Books by Bill Sloan

Released: June 5, 2012

"A thoroughly satisfying account of war in the South Pacific packed with fireworks, tragedy and horseplay."
A personal account from the K/3/5 Marine company, made famous in the HBO series The Pacific. Read full book review >
Released: April 24, 2012

"Sloan writes expertly of the soldiers' courage battling the Japanese, but readers must search elsewhere (Richard Connaughton, H.P. Willmott) for the latest insight into the competence of their leader."
A skillful step-by-step description of the brutal and heroic but mismanaged 1941-42 campaign in the Philippines. Read full book review >
Released: Nov. 10, 2009

"A colorful description of a part of the Korean War that actually turned out well."
A skillful, action-packed account of the first five months of the Korean War. Read full book review >
Released: Oct. 1, 2007

"Readers certainly won't be bored, but they'll find a richer, more comprehensive account in George Feifer's Tennozan: The Battle of Okinawa and the Dropping of the Atomic Bomb (1992)."
A history of the battle of Okinawa, from investigative reporter Sloan (Brotherhood of Heroes: The Marines at Peleliu, 1944—The Bloodiest Battle of the Pacific War, 2005, etc.). Read full book review >
Released: May 1, 2005

"By Sloan's lights, Peleliu is perhaps the biggest unknown battle of the Pacific War—unknown, perhaps, because pointless. A lively reconstruction that does honor to the men who fought it."
A well-rendered account of Marines in combat on what must have been some of the worst acreage on earth. Read full book review >
Released: Oct. 7, 2003

"It's no Guadalcanal Diary or From Here to Eternity, but likely to interest WWII buffs all the same."
A blood-and-guts tale from the early days of WWII. Read full book review >
Released: March 1, 1999

A blast of good sense from a knowledgeable source, this puts Viagra in a proper perspective as a treatment for impotence. Psychiatrist Melchiode has been a therapist in human sexuality for more than 30 years, and he knows a real step forward when he sees one: when used as part of a well-thought-out therapeutic plan, Viagra can be key in relieving what he rightly terms the "soul-wrenching condition" of impotence, and in repairing "all-important human relationships that support our whole social structure." For sufferers, Melchiode explains what Viagra is and how it works, and discusses the diagnosis and evaluation of sexual dysfunction in men (the first step is always a thorough medical exam and consultation with a urologist). He then goes into depth on the various causes of impotence, complete with realistic and instructive case histories—always with an eye as to whether Viagra would be an appropriate treatment. Melchiode makes his case neatly: the physical, emotional, and social are all inevitably intertwined, and in the hands of an experienced practitioner, Viagra is a crucial part of treatment. But no drug will ever "serve as an antidote for deceit, divorce, and empty or disrupted lives." Read full book review >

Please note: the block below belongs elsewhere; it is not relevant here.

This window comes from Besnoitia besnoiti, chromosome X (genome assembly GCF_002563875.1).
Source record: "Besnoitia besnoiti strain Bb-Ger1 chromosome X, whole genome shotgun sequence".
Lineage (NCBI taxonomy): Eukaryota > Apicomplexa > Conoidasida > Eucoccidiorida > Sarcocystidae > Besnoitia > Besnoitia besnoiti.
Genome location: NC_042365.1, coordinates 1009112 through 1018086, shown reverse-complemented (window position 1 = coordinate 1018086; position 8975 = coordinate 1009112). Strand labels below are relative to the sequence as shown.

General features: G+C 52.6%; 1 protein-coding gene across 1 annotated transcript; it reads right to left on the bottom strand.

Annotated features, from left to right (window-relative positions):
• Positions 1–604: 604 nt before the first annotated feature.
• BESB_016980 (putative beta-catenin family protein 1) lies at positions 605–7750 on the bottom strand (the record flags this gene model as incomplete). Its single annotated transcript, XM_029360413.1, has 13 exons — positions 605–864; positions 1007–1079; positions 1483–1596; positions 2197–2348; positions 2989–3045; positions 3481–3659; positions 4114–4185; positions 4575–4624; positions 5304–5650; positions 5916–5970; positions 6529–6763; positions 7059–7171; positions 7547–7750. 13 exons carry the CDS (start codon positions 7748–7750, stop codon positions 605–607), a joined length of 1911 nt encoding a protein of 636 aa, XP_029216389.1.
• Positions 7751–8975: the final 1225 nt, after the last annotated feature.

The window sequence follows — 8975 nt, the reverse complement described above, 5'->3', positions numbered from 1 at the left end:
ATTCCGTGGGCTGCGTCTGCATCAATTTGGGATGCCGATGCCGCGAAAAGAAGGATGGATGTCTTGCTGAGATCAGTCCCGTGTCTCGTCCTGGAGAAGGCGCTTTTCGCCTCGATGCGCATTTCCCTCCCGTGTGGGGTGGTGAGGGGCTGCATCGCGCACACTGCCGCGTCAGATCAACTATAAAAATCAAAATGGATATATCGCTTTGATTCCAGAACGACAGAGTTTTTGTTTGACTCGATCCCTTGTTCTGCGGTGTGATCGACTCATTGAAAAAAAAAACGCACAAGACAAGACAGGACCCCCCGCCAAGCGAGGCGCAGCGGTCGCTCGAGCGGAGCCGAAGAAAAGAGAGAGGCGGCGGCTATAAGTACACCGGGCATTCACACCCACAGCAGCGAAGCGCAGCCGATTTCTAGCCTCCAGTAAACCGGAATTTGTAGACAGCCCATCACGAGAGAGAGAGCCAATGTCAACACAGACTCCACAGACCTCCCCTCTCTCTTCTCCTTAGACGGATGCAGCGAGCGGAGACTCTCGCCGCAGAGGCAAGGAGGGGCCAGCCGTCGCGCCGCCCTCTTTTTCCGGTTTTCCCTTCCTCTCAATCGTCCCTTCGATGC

Released: July 10, 1998

From Hank Williams to Slim Whitman to Johnny Cash to the one and only Elvis, this recollection of country music greats is a real foot-stompin— treat. For nearly ten years, beginning in 1948, Horace "Hoss" Logan produced the Louisiana Hayride, a live, weekly country music show broadcast nationally on the CBS radio network. Logan did it all, auditioning the various performers, putting together the program, even emceeing. While talent is rarely "discovered" by just one person, he and the Hayride were responsible for giving numerous major country stars their first big break. This was the show's edge, its competitive niche, as it labored in the shadow of that great granddaddy of country music, the Nashville-based Grand Ole Opry: "Never once in its long, glorious career has the Opry ever created a single star or launched a single career that I know of. The Hayride, on the other hand, created dozens of stars and launched hundreds of careers." The Opry of the 1950s was a hidebound, though highly successful organization. Nontraditional instruments, such as electric guitars, were verboten, and only "classical" country music was acceptable. No wonder that they brusquely rejected the young Elvis Presley. But like so many others, he found a welcoming home on the Hayride. After just a year of appearances, he was on the way to genre-shattering stardom. Ably assisted by Sloan, a former editor of Country Rambler magazine, Logan has put together an appealing and revealing and'since this is country music'sometimes sorrowing collection of anecdotes. He seems to have known just about everyone who was anyone. Soon after Logan left the Hayride to pursue other radio opportunities, the show collapsed, but in terms of how it has shaped country music, its legacy remains vibrant and vital, though perhaps underappreciated. Serious country-music fans will love it. (16 pages b&w photos, not seen) Read full book review >